March 22, 2017: British Journal of Sociology
https://www.readbyqxmd.com/read/28321859/the-quest-to-overcome-irrelevance-in-a-troubled-world-can-du-boisian-analyses-rescue-sociology
#15
Aldon Morris
No abstract text is available yet for this article.
March 2017: British Journal of Sociology
https://www.readbyqxmd.com/read/28321858/-let-the-ears-of-the-guilty-people-tingle-with-truth-w-e-b-du-bois-as-an-original-sociologist
#16
Les Back
No abstract text is available yet for this article.
March 2017: British Journal of Sociology
https://www.readbyqxmd.com/read/28321857/academic-apartheid-and-the-poverty-of-theory-the-impact-of-scholarly-segregation-on-the-development-of-sociology-in-the-united-states
#17
Michael Schwartz
No abstract text is available yet for this article.
March 2017: British Journal of Sociology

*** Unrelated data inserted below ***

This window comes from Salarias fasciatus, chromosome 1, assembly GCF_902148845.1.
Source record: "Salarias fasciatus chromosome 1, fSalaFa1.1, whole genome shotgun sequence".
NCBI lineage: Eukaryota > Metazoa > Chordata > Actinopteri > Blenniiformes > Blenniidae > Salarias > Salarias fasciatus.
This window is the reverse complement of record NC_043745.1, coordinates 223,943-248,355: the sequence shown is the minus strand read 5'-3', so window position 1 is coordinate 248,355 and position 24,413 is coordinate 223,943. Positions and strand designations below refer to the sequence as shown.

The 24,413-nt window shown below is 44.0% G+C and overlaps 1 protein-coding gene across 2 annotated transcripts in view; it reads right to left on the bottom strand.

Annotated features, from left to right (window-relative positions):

https://www.readbyqxmd.com/read/28321856/automation-is-it-really-different-this-time
#18
REVIEW
Judy Wajcman
This review examines several recent books that deal with the impact of automation and robotics on the future of jobs. Most books in this genre predict that the current phase of digital technology will create massive job loss in an unprecedented way, that is, that this wave of automation is different from previous waves. Uniquely digital technology is said to automate professional occupations for the first time. This review critically examines these claims, puncturing some of the hyperbole about automation, robotics and Artificial Intelligence...
March 2017: British Journal of Sociology
https://www.readbyqxmd.com/read/28321855/redemption-story-was-w-e-b-du-bois-a-founder-of-modern-sociology
#19
Walter R Allen
No abstract text is available yet for this article.
March 2017: British Journal of Sociology
https://www.readbyqxmd.com/read/28321854/w-e-b-du-bois-and-robert-park
#20
Martin Bulmer
No abstract text is available yet for this article.
March 2017: British Journal of Sociology